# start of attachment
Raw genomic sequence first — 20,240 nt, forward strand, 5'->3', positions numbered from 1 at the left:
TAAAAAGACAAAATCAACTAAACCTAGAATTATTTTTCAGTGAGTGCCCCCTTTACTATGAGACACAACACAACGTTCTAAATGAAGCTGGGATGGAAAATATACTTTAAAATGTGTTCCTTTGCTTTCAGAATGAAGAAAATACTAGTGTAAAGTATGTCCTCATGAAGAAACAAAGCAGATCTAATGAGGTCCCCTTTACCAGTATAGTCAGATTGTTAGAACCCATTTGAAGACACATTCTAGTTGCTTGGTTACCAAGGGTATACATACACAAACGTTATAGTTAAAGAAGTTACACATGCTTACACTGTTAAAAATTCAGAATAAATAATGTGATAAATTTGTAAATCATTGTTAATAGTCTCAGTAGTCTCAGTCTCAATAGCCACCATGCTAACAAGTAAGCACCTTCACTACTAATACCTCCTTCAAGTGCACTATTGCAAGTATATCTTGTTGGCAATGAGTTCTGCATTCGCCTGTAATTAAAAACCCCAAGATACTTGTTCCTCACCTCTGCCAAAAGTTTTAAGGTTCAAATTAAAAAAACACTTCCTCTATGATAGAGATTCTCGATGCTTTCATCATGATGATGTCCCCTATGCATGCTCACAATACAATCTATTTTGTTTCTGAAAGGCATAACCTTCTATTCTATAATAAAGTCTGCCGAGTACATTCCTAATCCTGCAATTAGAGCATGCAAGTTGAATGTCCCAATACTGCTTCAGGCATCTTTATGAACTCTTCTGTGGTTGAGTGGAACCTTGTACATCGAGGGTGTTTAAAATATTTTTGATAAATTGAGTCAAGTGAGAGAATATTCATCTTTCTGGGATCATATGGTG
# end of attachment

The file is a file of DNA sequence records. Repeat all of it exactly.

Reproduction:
Raw genomic sequence first — 20,240 nt, forward strand, 5'->3', positions numbered from 1 at the left:
TAAAAAGACAAAATCAACTAAACCTAGAATTATTTTTCAGTGAGTGCCCCCTTTACTATGAGACACAACACAACGTTCTAAATGAAGCTGGGATGGAAAATATACTTTAAAATGTGTTCCTTTGCTTTCAGAATGAAGAAAATACTAGTGTAAAGTATGTCCTCATGAAGAAACAAAGCAGATCTAATGAGGTCCCCTTTACCAGTATAGTCAGATTGTTAGAACCCATTTGAAGACACATTCTAGTTGCTTGGTTACCAAGGGTATACATACACAAACGTTATAGTTAAAGAAGTTACACATGCTTACACTGTTAAAAATTCAGAATAAATAATGTGATAAATTTGTAAATCATTGTTAATAGTCTCAGTAGTCTCAGTCTCAATAGCCACCATGCTAACAAGTAAGCACCTTCACTACTAATACCTCCTTCAAGTGCACTATTGCAAGTATATCTTGTTGGCAATGAGTTCTGCATTCGCCTGTAATTAAAAACCCCAAGATACTTGTTCCTCACCTCTGCCAAAAGTTTTAAGGTTCAAATTAAAAAAACACTTCCTCTATGATAGAGATTCTCGATGCTTTCATCATGATGATGTCCCCTATGCATGCTCACAATACAATCTATTTTGTTTCTGAAAGGCATAACCTTCTATTCTATAATAAAGTCTGCCGAGTACATTCCTAATCCTGCAATTAGAGCATGCAAGTTGAATGTCCCAATACTGCTTCAGGCATCTTTATGAACTCTTCTGTGGTTGAGTGGAACCTTGTACATCGAGGGTGTTTAAAATATTTTTGATAAATTGAGTCAAGTGAGAGAATATTCATCTTTCTGGGATCATATGGTG